German government spokesman Steffen Seibert told the media that all equipment vendors would be treated alike.
“We are not taking a pre-emptive decision to ban any actor, or any company,” Reuters quoted him as saying.
The three German carriers — Deutsche Telekom, Vodafone and Telefonica Deutschland — all use Huawei equipment in their set-ups, though they also use gear from Nokia and Ericsson, the two other main players in the 5G space.
In April, a UK National Security Council decision on allowing the use of Huawei gear in non-core parts of the network was leaked. The decision, attributed to former prime minister Theresa May, said the Chinese firm would be allowed to contribute antennas and other infrastructure that are not considered to be part of the core.
Last year, BT and Huawei jointly announced that the Chinese firm's gear would be removed from the core of 3G and 4G networks as had been planned by BT when it bought EE — earlier known as Everything Everywhere — in 2016.
The US has been pushing countries it considers allies to ban Huawei from supplying equipment for any 5G networks. Australia has fallen in line, while New Zealand has said nothing definite yet. Japan has said it will be falling in line with the US advice.
But in recent days, there has been silence around the issue, as the US and China continue to tussle over tariffs. US President Donald Trump has indicated on more than one occasion that Huawei would be used as a bargaining chip to extract what he considers an acceptable deal from China.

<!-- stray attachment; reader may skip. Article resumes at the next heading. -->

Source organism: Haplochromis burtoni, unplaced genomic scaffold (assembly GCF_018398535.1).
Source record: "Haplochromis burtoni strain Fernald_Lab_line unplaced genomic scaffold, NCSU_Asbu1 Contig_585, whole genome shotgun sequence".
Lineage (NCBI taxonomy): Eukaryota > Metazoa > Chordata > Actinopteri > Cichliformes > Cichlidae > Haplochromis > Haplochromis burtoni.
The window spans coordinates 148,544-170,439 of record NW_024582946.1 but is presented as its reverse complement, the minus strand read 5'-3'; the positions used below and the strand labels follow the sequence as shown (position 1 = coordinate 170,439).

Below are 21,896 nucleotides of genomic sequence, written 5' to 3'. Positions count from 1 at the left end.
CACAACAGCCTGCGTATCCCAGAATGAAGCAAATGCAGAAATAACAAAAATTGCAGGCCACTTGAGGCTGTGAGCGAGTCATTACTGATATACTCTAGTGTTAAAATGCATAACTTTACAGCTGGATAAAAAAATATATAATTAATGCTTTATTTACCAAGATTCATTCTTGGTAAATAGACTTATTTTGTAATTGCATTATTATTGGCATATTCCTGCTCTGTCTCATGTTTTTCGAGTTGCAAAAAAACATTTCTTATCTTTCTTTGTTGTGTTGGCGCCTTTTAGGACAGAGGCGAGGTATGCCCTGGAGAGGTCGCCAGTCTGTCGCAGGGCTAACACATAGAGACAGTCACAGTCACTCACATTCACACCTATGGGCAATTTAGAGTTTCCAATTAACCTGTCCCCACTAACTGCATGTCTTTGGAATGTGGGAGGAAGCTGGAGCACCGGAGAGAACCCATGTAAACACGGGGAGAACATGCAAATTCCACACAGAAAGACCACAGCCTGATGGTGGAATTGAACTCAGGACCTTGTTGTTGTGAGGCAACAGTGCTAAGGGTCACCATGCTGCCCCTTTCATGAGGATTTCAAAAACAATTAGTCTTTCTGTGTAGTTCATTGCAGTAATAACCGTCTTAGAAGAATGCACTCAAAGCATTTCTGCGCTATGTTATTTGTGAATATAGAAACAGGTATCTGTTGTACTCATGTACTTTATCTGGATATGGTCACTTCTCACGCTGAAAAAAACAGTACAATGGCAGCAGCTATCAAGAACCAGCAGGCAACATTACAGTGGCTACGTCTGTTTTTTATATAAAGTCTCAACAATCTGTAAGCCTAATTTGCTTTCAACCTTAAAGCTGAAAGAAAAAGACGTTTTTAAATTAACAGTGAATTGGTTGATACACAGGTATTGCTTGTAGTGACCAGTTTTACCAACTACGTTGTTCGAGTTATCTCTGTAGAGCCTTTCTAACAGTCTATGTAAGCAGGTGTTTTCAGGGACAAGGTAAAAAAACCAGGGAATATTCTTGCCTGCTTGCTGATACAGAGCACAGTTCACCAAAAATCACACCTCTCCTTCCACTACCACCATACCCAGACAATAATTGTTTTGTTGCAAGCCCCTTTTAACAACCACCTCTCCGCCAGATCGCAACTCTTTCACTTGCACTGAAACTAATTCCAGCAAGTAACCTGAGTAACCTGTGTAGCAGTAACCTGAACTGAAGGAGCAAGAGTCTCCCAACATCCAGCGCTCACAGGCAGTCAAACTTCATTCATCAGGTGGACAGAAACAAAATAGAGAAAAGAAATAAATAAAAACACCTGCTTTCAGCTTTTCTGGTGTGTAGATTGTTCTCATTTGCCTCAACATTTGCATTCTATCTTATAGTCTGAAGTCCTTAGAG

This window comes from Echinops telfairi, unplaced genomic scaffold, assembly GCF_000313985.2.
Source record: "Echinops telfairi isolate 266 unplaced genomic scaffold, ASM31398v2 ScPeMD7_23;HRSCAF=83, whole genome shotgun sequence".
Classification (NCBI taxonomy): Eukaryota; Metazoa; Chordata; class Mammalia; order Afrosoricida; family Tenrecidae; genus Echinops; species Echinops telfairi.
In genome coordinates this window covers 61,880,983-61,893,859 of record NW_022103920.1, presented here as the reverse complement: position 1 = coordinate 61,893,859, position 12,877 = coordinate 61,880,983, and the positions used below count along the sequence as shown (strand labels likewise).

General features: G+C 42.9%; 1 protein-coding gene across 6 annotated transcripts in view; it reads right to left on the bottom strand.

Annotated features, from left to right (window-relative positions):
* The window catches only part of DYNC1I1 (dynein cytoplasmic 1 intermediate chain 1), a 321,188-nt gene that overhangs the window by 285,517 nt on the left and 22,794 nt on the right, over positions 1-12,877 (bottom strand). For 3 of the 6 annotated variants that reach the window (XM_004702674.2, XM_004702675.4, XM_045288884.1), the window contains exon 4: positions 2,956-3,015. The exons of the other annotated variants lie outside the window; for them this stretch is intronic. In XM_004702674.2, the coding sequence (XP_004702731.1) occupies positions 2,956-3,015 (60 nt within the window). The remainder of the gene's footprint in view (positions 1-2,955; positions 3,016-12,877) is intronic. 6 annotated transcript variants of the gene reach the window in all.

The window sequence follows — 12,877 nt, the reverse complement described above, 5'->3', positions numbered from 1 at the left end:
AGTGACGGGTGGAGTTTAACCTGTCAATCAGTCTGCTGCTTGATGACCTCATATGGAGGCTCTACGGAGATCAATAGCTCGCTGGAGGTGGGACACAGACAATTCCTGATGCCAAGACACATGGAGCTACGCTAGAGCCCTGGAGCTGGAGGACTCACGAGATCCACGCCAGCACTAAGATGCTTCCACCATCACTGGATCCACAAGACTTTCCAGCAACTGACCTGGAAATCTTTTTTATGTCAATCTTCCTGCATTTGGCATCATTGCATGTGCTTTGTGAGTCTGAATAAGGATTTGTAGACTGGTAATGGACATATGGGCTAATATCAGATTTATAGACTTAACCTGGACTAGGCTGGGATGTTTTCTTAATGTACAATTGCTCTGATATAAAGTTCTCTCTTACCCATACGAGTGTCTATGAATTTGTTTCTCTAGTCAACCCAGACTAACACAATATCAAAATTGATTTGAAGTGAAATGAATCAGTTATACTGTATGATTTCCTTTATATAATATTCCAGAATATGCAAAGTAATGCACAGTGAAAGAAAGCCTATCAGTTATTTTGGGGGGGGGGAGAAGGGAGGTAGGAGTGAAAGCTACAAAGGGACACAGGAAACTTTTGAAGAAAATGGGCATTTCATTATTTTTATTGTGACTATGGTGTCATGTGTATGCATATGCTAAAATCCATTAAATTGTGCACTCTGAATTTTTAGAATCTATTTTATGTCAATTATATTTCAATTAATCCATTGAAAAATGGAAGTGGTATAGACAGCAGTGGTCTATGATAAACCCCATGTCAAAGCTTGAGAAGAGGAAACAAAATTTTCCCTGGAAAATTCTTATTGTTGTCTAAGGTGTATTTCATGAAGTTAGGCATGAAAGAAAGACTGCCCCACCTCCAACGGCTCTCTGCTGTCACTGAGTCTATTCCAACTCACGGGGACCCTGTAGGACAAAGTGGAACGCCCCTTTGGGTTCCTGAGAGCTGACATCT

Germany's decision will be formally released in its so-called security catalogue. Last week, the European Union warned that increased cyber attacks on 5G networks could be carried out by state-backed entities.
A Huawei spokesperson said the company welcomed the German Government's move to create "a level playing field for 5G network vendors".
"A fully competitive digital infrastructure market will drive industry digitalisation and digital economic development in Germany, bringing more advanced and convenient information services and experiences to consumers," the spokesperson added.
"Germany has set higher and consistent security standards for all vendors. Advanced declarations and process-based inspections will be adopted, and all vendors are equally and fairly welcome to participate in the construction of 5G networks if they fulfill the security requirements.
"This fact- and standards-based approach is of exemplary significance for addressing global cyber security challenges. Politicising cyber security will only hinder technology development and social progress while doing nothing to address the security challenges all countries face. Huawei will continue to work openly with regulators, customers, and industry organisations to ensure that mobile networks are secure."